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Whose line is it anyway?

Danny O’Neil Seattle Times

RENTON, Wash. – The improv act along Seattle’s offensive line is in its second season.

The Seahawks signed guard Mike Gibson on Wednesday, adding him from Philadelphia’s practice squad to fill the roster spot vacated when tackle Kyle Williams was shuttled back to the Seattle practice squad.

Williams, you may recall, was the starting left tackle last week, replacing Brandon Frye, who suffered a neck injury while filling in for Sean Locklear, who hurt his ankle while subbing for Walter Jones, who has yet to come back from knee surgery.

Got all that? Good, because it might change before the Seahawks play at Dallas on Nov. 1. Actually, it probably will change given the recent trends along Seattle’s offensive line.

Seattle has started 12 different combinations on its offensive line in the past 22 games. Compare that to Arizona, which has used the same offensive line combination for all of those games. Or look back just a few years ago in Seattle. From 2003 through 2005, the Seahawks started a grand total of five different offensive-line combinations in 48 regular-season games.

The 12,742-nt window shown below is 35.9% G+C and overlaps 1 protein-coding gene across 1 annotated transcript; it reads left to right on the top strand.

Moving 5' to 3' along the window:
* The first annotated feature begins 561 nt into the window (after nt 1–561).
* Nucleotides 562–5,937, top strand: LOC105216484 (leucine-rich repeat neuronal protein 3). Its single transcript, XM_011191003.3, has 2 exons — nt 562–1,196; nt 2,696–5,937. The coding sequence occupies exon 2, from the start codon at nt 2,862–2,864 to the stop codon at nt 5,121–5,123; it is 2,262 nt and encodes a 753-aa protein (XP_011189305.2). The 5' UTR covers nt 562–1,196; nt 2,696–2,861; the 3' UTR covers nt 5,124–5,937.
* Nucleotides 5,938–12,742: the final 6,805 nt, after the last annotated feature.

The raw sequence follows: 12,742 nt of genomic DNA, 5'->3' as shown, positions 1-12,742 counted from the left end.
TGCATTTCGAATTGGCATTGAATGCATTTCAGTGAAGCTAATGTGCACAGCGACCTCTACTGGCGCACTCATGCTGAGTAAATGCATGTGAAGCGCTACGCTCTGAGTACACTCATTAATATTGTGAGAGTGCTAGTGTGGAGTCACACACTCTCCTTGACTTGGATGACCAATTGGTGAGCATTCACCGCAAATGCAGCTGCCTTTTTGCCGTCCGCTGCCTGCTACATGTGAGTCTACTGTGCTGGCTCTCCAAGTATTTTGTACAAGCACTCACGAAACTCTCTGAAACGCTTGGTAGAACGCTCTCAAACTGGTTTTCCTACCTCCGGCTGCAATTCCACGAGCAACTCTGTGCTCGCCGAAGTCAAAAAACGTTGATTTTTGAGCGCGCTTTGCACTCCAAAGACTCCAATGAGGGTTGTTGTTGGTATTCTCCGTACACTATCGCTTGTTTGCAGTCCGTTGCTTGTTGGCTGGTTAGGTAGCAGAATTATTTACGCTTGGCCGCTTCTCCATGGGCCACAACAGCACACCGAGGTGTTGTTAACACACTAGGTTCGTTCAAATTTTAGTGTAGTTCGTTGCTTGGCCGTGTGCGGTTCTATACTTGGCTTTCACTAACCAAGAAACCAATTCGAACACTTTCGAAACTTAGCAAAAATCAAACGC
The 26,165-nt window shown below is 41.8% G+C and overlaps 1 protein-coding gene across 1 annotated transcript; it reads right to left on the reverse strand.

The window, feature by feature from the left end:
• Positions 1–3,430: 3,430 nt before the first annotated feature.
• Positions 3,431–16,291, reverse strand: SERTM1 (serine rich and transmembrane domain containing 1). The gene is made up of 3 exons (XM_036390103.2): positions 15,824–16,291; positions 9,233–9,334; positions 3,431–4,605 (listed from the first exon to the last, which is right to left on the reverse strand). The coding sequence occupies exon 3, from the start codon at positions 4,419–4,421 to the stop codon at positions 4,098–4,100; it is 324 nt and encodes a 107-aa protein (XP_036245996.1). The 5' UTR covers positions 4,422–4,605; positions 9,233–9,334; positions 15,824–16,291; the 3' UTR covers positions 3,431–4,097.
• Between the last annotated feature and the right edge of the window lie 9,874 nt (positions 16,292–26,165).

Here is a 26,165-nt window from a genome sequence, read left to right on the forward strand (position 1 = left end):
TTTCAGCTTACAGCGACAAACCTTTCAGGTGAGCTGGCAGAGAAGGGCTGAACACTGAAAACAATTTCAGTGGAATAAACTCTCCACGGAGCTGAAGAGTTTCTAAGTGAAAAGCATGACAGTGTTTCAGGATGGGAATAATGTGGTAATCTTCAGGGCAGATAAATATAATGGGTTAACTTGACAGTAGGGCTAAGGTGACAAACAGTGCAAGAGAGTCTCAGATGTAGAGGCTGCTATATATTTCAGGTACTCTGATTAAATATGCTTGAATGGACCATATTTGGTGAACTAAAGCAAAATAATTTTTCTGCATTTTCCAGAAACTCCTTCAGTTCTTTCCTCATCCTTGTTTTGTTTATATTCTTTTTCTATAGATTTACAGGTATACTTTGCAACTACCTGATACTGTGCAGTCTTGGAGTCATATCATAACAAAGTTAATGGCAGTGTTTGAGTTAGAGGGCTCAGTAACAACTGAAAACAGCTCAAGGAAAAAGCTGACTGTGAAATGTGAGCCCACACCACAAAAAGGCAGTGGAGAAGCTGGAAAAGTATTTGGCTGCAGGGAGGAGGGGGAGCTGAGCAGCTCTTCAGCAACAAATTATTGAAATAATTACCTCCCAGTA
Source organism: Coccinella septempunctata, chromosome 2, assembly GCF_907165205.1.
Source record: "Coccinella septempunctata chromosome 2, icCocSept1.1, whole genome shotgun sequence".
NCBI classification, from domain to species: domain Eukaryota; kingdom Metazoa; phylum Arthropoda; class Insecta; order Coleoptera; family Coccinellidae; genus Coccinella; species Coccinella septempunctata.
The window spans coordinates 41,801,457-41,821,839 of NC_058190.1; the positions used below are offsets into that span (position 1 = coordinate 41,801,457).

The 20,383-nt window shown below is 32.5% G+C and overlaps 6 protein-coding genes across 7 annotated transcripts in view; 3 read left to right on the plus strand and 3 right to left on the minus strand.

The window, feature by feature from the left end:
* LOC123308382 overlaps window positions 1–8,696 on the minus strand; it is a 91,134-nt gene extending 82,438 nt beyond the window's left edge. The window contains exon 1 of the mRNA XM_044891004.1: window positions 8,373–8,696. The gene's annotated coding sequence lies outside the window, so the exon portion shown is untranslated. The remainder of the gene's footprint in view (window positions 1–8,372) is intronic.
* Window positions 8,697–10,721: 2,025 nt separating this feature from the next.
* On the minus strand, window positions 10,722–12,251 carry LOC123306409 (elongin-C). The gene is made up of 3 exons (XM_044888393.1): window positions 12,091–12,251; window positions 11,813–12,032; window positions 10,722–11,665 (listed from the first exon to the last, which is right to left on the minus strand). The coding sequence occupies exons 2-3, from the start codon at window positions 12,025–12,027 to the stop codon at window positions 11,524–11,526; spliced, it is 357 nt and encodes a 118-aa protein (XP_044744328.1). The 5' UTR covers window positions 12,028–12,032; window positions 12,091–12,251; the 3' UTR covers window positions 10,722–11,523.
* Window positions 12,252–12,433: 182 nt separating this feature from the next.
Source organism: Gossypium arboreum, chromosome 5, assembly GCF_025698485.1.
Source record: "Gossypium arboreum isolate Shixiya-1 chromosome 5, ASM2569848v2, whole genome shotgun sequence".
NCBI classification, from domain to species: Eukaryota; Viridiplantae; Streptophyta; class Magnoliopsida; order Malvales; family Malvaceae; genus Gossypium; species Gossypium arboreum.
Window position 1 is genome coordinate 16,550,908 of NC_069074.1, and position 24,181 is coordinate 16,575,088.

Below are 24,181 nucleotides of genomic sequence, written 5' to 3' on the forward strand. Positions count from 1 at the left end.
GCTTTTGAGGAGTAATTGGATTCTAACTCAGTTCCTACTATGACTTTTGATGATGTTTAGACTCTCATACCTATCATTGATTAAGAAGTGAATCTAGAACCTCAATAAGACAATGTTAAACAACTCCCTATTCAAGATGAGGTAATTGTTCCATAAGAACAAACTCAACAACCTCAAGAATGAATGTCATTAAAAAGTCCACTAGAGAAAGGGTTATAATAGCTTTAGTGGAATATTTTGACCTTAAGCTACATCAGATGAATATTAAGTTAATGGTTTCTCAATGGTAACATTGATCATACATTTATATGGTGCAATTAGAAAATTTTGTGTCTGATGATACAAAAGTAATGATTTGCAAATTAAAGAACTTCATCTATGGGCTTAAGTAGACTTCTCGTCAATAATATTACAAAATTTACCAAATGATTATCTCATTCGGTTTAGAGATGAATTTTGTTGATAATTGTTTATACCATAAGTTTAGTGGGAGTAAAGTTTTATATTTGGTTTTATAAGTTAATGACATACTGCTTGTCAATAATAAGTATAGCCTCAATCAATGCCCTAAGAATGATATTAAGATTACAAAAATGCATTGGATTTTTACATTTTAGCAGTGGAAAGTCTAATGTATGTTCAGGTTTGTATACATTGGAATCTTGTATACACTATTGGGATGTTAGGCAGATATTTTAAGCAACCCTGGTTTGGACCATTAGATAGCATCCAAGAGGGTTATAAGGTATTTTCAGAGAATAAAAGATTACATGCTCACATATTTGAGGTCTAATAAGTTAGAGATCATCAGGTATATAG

What impact has that lack of continuity had on Seattle’s offensive line?

“It’s a problem,” offensive line coach Mike Solari said. “Your offense doesn’t have any consistency. The guys that are stepping up and going in there, they’re battling, they’re working hard, they do a nice job in the classroom and so forth, but it is a problem because you just don’t have that consistency as an offensive line. You don’t have that communication. You don’t have that sense or that feel of the lineman next to you. You just don’t.”

You also don’t have any choice but to adjust once injuries strike.

“It’s one of those things that’s part of football,” center Chris Spencer said. “You have no control over it. All we can do is when a new guy is put in is try to help him out and give him all the communication and how we do things so we can move on and try and get some wins.”

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